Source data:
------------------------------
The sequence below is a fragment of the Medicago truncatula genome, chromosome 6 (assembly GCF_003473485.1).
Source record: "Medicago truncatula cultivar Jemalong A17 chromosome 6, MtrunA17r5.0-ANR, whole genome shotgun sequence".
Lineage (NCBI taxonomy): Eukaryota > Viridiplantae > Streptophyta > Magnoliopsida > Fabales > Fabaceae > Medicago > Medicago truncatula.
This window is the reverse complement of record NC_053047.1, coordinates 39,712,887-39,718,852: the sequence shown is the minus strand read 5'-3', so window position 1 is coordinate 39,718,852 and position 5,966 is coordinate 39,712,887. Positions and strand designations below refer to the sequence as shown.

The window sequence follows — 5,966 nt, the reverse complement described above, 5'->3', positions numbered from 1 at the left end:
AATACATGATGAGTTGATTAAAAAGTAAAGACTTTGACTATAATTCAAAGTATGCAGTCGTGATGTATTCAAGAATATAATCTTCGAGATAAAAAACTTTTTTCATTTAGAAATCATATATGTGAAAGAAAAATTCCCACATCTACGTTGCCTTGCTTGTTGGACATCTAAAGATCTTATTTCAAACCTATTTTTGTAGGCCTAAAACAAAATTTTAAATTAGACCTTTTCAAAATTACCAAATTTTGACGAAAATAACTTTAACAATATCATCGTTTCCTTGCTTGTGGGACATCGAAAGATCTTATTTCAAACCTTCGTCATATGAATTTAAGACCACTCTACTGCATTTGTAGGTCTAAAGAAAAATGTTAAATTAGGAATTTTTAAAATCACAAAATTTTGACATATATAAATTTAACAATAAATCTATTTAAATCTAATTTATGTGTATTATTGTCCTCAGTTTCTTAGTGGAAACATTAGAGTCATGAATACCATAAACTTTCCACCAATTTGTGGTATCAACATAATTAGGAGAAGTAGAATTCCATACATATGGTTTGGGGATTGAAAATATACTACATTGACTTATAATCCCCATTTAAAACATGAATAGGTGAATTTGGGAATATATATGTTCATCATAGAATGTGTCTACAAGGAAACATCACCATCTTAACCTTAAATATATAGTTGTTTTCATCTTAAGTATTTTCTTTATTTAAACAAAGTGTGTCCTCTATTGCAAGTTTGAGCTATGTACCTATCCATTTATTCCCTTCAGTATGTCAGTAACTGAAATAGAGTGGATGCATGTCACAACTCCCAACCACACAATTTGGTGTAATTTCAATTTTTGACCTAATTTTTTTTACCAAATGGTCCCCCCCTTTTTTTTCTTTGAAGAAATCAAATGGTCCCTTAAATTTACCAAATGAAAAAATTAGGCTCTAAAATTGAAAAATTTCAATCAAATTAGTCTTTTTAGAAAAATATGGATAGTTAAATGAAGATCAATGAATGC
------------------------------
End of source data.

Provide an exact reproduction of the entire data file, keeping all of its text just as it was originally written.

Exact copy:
The sequence below is a fragment of the Medicago truncatula genome, chromosome 6 (assembly GCF_003473485.1).
Source record: "Medicago truncatula cultivar Jemalong A17 chromosome 6, MtrunA17r5.0-ANR, whole genome shotgun sequence".
Lineage (NCBI taxonomy): Eukaryota > Viridiplantae > Streptophyta > Magnoliopsida > Fabales > Fabaceae > Medicago > Medicago truncatula.
This window is the reverse complement of record NC_053047.1, coordinates 39,712,887-39,718,852: the sequence shown is the minus strand read 5'-3', so window position 1 is coordinate 39,718,852 and position 5,966 is coordinate 39,712,887. Positions and strand designations below refer to the sequence as shown.

The window sequence follows — 5,966 nt, the reverse complement described above, 5'->3', positions numbered from 1 at the left end:
AATACATGATGAGTTGATTAAAAAGTAAAGACTTTGACTATAATTCAAAGTATGCAGTCGTGATGTATTCAAGAATATAATCTTCGAGATAAAAAACTTTTTTCATTTAGAAATCATATATGTGAAAGAAAAATTCCCACATCTACGTTGCCTTGCTTGTTGGACATCTAAAGATCTTATTTCAAACCTATTTTTGTAGGCCTAAAACAAAATTTTAAATTAGACCTTTTCAAAATTACCAAATTTTGACGAAAATAACTTTAACAATATCATCGTTTCCTTGCTTGTGGGACATCGAAAGATCTTATTTCAAACCTTCGTCATATGAATTTAAGACCACTCTACTGCATTTGTAGGTCTAAAGAAAAATGTTAAATTAGGAATTTTTAAAATCACAAAATTTTGACATATATAAATTTAACAATAAATCTATTTAAATCTAATTTATGTGTATTATTGTCCTCAGTTTCTTAGTGGAAACATTAGAGTCATGAATACCATAAACTTTCCACCAATTTGTGGTATCAACATAATTAGGAGAAGTAGAATTCCATACATATGGTTTGGGGATTGAAAATATACTACATTGACTTATAATCCCCATTTAAAACATGAATAGGTGAATTTGGGAATATATATGTTCATCATAGAATGTGTCTACAAGGAAACATCACCATCTTAACCTTAAATATATAGTTGTTTTCATCTTAAGTATTTTCTTTATTTAAACAAAGTGTGTCCTCTATTGCAAGTTTGAGCTATGTACCTATCCATTTATTCCCTTCAGTATGTCAGTAACTGAAATAGAGTGGATGCATGTCACAACTCCCAACCACACAATTTGGTGTAATTTCAATTTTTGACCTAATTTTTTTTACCAAATGGTCCCCCCCTTTTTTTTCTTTGAAGAAATCAAATGGTCCCTTAAATTTACCAAATGAAAAAATTAGGCTCTAAAATTGAAAAATTTCAATCAAATTAGTCTTTTTAGAAAAATATGGATAGTTAAATGAAGATCAATGAATGC